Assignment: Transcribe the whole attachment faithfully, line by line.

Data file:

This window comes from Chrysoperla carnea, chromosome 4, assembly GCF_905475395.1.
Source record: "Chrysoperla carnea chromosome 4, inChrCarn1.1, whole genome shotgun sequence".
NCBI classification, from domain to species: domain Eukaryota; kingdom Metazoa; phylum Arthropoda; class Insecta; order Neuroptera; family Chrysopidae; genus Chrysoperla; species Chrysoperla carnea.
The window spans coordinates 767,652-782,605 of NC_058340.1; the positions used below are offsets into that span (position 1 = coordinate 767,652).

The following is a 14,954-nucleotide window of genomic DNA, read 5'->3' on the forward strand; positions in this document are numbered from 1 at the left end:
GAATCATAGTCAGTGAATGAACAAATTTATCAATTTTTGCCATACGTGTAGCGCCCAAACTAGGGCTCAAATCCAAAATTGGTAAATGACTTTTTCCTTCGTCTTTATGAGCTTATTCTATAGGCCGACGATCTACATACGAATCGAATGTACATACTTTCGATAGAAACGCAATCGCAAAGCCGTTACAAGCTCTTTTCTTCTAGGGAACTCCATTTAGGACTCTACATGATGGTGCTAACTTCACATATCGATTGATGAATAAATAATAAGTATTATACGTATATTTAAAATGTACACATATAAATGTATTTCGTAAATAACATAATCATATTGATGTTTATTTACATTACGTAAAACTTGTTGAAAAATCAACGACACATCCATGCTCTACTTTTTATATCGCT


This window comes from Chrysoperla carnea, chromosome 4, assembly GCF_905475395.1.
Source record: "Chrysoperla carnea chromosome 4, inChrCarn1.1, whole genome shotgun sequence".
NCBI classification, from domain to species: domain Eukaryota; kingdom Metazoa; phylum Arthropoda; class Insecta; order Neuroptera; family Chrysopidae; genus Chrysoperla; species Chrysoperla carnea.
The window spans coordinates 767,652-782,605 of NC_058340.1; the positions used below are offsets into that span (position 1 = coordinate 767,652).

The following is a 14,954-nucleotide window of genomic DNA, read 5'->3' on the forward strand; positions in this document are numbered from 1 at the left end:
GAATCATAGTCAGTGAATGAACAAATTTATCAATTTTTGCCATACGTGTAGCGCCCAAACTAGGGCTCAAATCCAAAATTGGTAAATGACTTTTTCCTTCGTCTTTATGAGCTTATTCTATAGGCCGACGATCTACATACGAATCGAATGTACATACTTTCGATAGAAACGCAATCGCAAAGCCGTTACAAGCTCTTTTCTTCTAGGGAACTCCATTTAGGACTCTACATGATGGTGCTAACTTCACATATCGATTGATGAATAAATAATAAGTATTATACGTATATTTAAAATGTACACATATAAATGTATTTCGTAAATAACATAATCATATTGATGTTTATTTACATTACGTAAAACTTGTTGAAAAATCAACGACACATCCATGCTCTACTTTTTATATCGCT